Retired neurodiversity blogger "The autistic bitch from hell" has suggested that the reason certain autistic persons crusade against the neurodiversity movement and efforts of autistic self-advocates is because they are on welfare or social security and refuse to take responsibility for their lives and are worried that these efforts will jeopardize their welfare benefits.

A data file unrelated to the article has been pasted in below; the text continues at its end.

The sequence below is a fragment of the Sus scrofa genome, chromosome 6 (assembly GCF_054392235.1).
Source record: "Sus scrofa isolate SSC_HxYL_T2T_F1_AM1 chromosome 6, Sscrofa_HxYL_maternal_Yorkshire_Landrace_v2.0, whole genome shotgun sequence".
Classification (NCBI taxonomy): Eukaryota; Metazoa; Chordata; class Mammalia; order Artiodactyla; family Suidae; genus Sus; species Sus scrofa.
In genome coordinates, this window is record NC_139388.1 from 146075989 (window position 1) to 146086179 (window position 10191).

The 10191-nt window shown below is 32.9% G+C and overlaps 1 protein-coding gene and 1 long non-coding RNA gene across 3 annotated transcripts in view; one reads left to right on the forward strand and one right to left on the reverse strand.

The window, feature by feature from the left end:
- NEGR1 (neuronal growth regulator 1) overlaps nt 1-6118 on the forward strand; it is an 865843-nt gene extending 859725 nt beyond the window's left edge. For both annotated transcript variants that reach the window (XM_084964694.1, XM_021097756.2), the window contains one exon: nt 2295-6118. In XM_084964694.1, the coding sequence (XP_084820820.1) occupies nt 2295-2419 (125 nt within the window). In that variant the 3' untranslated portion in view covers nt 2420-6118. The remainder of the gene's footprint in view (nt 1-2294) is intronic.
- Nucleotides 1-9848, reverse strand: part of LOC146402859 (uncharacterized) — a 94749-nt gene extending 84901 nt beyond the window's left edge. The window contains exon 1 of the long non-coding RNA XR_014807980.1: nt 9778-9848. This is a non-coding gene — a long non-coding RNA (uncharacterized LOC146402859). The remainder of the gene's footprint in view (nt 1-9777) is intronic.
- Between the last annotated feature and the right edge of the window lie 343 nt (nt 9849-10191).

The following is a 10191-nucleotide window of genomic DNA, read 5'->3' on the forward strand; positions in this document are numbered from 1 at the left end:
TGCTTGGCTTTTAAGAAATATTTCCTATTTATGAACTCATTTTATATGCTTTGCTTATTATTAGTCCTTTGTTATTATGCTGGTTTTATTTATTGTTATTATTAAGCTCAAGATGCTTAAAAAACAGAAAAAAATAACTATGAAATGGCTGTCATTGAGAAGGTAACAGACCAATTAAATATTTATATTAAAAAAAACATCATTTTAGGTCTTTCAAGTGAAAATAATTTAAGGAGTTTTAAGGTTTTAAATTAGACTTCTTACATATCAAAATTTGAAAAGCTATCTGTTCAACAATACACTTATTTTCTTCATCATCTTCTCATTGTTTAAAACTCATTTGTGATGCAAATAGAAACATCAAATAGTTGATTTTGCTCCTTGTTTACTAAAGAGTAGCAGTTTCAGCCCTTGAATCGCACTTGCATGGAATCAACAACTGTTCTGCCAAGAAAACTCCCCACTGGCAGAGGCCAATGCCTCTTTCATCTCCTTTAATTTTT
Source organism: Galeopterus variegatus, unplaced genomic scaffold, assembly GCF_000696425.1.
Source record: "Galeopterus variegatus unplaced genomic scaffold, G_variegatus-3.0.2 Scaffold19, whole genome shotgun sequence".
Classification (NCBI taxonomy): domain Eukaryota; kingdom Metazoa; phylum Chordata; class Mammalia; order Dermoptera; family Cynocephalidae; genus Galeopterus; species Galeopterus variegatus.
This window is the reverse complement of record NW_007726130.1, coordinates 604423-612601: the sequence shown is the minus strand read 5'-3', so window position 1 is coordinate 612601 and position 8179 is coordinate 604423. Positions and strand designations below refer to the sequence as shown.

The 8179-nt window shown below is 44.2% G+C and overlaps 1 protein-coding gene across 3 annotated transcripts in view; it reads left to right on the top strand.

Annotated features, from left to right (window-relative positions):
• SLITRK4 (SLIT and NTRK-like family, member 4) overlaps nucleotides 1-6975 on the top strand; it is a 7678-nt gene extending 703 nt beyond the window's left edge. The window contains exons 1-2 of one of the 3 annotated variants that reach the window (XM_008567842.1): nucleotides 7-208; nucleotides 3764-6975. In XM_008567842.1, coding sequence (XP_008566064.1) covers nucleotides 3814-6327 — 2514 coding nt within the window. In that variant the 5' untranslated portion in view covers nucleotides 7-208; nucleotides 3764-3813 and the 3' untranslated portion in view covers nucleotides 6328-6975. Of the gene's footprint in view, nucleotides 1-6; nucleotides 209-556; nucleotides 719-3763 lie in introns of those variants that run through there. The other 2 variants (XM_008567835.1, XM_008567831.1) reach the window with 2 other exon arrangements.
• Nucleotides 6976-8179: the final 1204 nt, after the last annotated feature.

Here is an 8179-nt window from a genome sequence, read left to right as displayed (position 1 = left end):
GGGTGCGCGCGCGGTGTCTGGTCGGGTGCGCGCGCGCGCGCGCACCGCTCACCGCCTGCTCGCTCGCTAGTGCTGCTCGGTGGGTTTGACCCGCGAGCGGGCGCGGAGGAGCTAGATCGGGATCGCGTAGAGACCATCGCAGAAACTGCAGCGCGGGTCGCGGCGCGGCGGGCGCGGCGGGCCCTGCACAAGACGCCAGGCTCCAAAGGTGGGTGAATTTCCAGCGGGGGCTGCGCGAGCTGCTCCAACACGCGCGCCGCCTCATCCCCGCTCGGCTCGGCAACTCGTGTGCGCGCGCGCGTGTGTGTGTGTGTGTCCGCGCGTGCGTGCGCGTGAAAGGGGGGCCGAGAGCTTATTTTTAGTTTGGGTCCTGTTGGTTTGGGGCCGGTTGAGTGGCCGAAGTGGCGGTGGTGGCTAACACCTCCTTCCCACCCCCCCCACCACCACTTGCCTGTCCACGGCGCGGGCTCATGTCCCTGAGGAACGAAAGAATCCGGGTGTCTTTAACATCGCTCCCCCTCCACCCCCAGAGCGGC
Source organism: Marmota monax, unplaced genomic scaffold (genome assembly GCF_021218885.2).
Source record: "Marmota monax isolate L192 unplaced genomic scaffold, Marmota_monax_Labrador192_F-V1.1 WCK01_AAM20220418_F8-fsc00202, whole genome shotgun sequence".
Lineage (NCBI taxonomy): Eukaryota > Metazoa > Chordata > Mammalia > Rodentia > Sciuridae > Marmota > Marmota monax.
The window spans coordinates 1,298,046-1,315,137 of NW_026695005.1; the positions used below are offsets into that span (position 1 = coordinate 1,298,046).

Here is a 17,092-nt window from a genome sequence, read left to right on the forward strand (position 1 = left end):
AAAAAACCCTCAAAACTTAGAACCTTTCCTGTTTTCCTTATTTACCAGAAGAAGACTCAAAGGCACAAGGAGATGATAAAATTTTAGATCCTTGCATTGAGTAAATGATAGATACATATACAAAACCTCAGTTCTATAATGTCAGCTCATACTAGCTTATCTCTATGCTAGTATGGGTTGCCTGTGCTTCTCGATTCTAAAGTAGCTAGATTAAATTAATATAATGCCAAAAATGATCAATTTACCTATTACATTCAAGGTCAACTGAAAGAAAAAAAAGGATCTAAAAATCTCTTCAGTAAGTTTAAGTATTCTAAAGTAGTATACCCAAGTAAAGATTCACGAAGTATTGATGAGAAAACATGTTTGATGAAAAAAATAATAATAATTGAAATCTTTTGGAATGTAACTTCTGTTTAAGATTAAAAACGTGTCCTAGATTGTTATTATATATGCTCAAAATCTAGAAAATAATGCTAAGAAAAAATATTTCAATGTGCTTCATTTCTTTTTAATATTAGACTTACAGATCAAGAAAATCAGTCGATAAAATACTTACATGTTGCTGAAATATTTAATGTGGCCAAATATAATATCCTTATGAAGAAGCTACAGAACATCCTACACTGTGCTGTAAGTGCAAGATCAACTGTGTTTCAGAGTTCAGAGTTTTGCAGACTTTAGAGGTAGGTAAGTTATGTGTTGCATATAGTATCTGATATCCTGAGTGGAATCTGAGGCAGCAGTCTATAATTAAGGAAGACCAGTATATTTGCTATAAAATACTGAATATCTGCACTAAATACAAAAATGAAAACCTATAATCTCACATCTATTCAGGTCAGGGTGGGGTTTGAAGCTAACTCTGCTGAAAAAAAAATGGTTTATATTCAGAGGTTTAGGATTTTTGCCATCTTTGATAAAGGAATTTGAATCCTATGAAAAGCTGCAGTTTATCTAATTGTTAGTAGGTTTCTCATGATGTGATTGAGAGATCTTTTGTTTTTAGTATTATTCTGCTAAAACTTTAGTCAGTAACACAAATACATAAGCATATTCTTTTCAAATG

I find this assertion interesting as a crusader against neurodiversity and a critic of the autistic self advocacy network, who for more than 27 years tried his ass off to make a living, applied for hundreds of jobs, worked sporadically with some success, endured multiple firings and all the headaches of having to avoid going on the dole or being completely supported by my parents just to avoid the fate that ABFH claimed that I covet so much. Yet, two of the highest (at the time) profile spokespersons for the autistic civil rights and neurodiversity movement, Frank Klein and Amanda Baggs were both on welfare and/or social security and as far as I know never worked a day in their lives. It is also interesting in light of the fact that Ari Ne'eman stated that he supported money being spent from the Obama administration's economic stimulus package to expedite processing of social security disability claims and hearings at the administrative law level and in federal district courts and circuit courts of appeal. The fact that ASAN has lobbied for Medicaide waivers for persons with autism in various states as well.